Both Onesimus and Philemon had a chance at a do-over.  They both had a chance to start their relationship with one another over again.  But starting over carried risks and rewards for both men.  The risks we already mentioned, but the rewards were that their new relationship, outside of slavery, would be more amicable, less hostile, more productive, more profitable, and, most importantly, closer to the will of God.

There is a cost to following Jesus.  But there is also a cost to not following Jesus.

Is it time for a do-over in your life that will bring you closer to God?

There will undoubtedly be costs that must be considered.

But as we saw in the story of Israel that we read in Jeremiah, the danger of not starting over is that sometimes God will do it for you.


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*You have been reading a message presented at Christ United Methodist Church on the date noted at the top of the first page.  Rev. John Partridge is the pastor at Christ UMC in Alliance, Ohio.  Duplication of this message is a part of our Media ministry, if you have received a blessing in this way, we would love to hear from you.  Letters and donations in support of the Media ministry or any of our other projects may be sent to Christ United Methodist Church, 470 East Broadway Street, Alliance, Ohio 44601.  These messages are available to any interested persons regardless of membership.  You may subscribe to these messages, in print or electronic formats, by writing to the address noted, or by contacting us at secretary@CUMCAlliance.org.  These messages can also be found online at https://pastorpartridge.com .  All Scripture references are from the New International Version unless otherwise noted.

An Unexpected, Unconventional, Unorthodox God

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An Unexpected, Unconventional, Unorthodox God

May 22, 2022*

By Pastor John Partridge

John 14:23-29              Acts 16:9-15          Revelation 21:10, 22 – 22:5

Have you ever thought about the gods of the ancient world? 

I remember taking mythology in high school and although many of my classmates didn’t like it, and seemed to think that it was weird, I found it to be interesting, and I enjoyed it.  But, although those ancient Greek and Roman gods, as well as the gods of Israel’s neighbors, are not something we think about often, they can add to our understanding of the God of Israel that we find in the Old and New Testaments.   The reason that the gods of the ancient world add to our understanding, is because when we spend all our time studying and discussing the God of Israel, we are deceived into thinking that Israel’s God was normal.  So, let’s be clear, Israel’s God is not normal.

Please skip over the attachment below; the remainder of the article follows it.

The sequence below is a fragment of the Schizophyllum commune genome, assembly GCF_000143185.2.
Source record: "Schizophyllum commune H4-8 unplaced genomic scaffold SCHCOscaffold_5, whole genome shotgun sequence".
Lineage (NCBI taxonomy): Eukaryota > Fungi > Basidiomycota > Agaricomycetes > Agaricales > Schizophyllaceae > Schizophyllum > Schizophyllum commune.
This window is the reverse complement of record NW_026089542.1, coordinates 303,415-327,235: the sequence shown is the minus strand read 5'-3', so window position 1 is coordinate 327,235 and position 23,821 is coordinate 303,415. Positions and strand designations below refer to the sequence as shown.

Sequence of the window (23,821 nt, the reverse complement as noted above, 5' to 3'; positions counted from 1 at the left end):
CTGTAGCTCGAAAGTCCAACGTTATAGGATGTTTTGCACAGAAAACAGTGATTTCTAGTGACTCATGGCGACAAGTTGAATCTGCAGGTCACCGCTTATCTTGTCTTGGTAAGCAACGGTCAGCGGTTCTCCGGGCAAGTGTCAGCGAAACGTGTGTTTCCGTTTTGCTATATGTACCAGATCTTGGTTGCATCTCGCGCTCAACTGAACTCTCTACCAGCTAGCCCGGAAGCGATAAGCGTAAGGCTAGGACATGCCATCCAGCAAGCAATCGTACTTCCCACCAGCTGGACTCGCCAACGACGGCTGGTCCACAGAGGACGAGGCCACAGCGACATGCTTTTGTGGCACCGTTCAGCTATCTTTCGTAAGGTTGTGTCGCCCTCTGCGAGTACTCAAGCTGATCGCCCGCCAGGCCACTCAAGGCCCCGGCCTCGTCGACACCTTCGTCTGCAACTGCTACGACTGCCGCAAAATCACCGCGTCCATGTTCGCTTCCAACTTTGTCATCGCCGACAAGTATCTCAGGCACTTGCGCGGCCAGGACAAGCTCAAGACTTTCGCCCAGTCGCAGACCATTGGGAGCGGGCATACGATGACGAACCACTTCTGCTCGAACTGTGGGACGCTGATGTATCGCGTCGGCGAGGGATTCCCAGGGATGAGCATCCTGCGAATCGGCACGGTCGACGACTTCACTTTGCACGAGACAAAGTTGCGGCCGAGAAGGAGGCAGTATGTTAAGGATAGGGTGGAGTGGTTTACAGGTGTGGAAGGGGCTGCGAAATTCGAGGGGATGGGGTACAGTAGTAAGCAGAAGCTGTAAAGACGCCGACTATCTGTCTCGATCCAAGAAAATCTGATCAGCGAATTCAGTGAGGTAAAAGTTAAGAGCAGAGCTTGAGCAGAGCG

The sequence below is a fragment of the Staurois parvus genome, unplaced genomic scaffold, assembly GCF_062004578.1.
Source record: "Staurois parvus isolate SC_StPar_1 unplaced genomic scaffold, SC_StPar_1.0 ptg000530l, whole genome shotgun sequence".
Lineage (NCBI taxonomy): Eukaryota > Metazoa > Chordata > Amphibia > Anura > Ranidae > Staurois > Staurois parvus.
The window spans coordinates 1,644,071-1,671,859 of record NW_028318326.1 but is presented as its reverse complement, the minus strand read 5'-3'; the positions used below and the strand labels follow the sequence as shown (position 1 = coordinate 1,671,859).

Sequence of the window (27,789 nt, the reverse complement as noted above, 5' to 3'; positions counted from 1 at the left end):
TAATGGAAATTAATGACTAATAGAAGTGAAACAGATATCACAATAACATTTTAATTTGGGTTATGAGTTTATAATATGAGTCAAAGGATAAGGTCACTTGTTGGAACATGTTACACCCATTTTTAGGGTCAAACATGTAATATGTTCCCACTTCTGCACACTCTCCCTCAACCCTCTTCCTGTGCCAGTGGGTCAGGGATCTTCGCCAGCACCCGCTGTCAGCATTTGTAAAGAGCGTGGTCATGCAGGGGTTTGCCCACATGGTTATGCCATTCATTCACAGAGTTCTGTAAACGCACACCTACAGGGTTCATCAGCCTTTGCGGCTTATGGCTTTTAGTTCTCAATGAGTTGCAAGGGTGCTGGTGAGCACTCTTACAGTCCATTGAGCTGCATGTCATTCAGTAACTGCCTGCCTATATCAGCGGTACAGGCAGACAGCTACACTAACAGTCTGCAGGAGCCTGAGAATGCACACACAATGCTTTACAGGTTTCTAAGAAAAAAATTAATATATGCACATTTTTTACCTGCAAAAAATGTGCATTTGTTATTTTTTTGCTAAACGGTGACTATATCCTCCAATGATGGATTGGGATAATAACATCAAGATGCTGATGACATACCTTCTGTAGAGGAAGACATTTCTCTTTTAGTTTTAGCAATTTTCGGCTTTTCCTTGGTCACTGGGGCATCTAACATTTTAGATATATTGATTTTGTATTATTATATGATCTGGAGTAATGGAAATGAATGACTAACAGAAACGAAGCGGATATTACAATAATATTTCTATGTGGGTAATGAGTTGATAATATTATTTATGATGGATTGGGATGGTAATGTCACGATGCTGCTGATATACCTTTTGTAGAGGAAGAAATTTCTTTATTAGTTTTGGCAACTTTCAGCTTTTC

The gods and goddesses of the ancient world, like Zeus, Poseidon, Demeter, Mars, and the rest, often behaved badly, cheated, had affairs and illegitimate children, acted on whims and were often moody, and unpredictable.  These gods ruled by intimidation and fear and demanded sacrifices and gifts simply to appease them.  Failing to appease them could mean that they would be angry and refuse to help.  The same was true for Baal, the god of the Philistines, as well as other gods of that region such as Chemosh, Dagon, and the fertility goddess Ashtoreth.  These gods demanded sacrifices, sometimes blood or human sacrifices, to ensure safety or a good harvest.

But Israel’s God was different.  From the beginning, particularly as we watch the story of the family of Abraham, the God of Israel begins his relationship with his people from a position of love and compassion.  God cares about his people and their children and does good things for them long before they do anything for him in return.  We see this difference illustrated in the gospel of John 14:23-29 as he shares these words of Jesus:

23 Jesus replied, “Anyone who loves me will obey my teaching. My Father will love them, and we will come to them and make our home with them. 24 Anyone who does not love me will not obey my teaching. These words you hear are not my own; they belong to the Father who sent me.

25 “All this I have spoken while still with you. 26 But the Advocate, the Holy Spirit, whom the Father will send in my name, will teach you all things and will remind you of everything I have said to you. 27 Peace I leave with you; my peace I give you. I do not give to you as the world gives. Do not let your hearts be troubled and do not be afraid.

28 “You heard me say, ‘I am going away, and I am coming back to you.’ If you loved me, you would be glad that I am going to the Father, for the Father is greater than I. 29 I have told you now before it happens, so that when it does happen you will believe.

Jesus says that if we love him, we will obey his teaching.  Jesus doesn’t say that if we fear him, we will obey, or if we want a successful harvest, or if we want safe travel, or if we want to appease an angry god, then we should do these things.  Jesus says that our obedience should grow, not out of fear or intimidation, but out of love.  And, when Jesus explains that he is leaving, he promises to send the Holy Spirit to teach us all things and remind us of everything that Jesus said to us.  The Spirit of God is sent, and does its work, before we even have the opportunity to do anything in return.  Moreover, Jesus says that the gift that he leaves with his followers, is not a gift of victory, wealth, abundance, or safety, but instead is the gift of peace and the absence of fear.